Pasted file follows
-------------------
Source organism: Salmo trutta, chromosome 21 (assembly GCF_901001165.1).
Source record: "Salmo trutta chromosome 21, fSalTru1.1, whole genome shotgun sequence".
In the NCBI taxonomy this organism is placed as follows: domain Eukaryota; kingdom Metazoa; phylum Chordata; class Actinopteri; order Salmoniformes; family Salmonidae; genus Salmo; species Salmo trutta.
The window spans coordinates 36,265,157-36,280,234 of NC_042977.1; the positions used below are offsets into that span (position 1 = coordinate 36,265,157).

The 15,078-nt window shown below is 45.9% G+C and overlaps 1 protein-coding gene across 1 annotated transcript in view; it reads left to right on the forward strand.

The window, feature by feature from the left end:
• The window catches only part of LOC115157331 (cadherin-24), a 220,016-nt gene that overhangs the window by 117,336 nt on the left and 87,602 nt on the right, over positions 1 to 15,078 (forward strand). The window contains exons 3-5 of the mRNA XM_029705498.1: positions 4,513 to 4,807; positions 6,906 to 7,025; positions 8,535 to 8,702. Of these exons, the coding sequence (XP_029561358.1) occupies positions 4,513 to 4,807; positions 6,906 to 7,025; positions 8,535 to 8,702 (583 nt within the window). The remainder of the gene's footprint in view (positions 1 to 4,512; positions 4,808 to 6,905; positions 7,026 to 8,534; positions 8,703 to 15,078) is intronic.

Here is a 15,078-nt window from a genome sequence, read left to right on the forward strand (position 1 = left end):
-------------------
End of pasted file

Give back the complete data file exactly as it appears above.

Source organism: Salmo trutta, chromosome 21 (assembly GCF_901001165.1).
Source record: "Salmo trutta chromosome 21, fSalTru1.1, whole genome shotgun sequence".
In the NCBI taxonomy this organism is placed as follows: domain Eukaryota; kingdom Metazoa; phylum Chordata; class Actinopteri; order Salmoniformes; family Salmonidae; genus Salmo; species Salmo trutta.
The window spans coordinates 36,265,157-36,280,234 of NC_042977.1; the positions used below are offsets into that span (position 1 = coordinate 36,265,157).

The 15,078-nt window shown below is 45.9% G+C and overlaps 1 protein-coding gene across 1 annotated transcript in view; it reads left to right on the forward strand.

The window, feature by feature from the left end:
• The window catches only part of LOC115157331 (cadherin-24), a 220,016-nt gene that overhangs the window by 117,336 nt on the left and 87,602 nt on the right, over positions 1 to 15,078 (forward strand). The window contains exons 3-5 of the mRNA XM_029705498.1: positions 4,513 to 4,807; positions 6,906 to 7,025; positions 8,535 to 8,702. Of these exons, the coding sequence (XP_029561358.1) occupies positions 4,513 to 4,807; positions 6,906 to 7,025; positions 8,535 to 8,702 (583 nt within the window). The remainder of the gene's footprint in view (positions 1 to 4,512; positions 4,808 to 6,905; positions 7,026 to 8,534; positions 8,703 to 15,078) is intronic.

Here is a 15,078-nt window from a genome sequence, read left to right on the forward strand (position 1 = left end):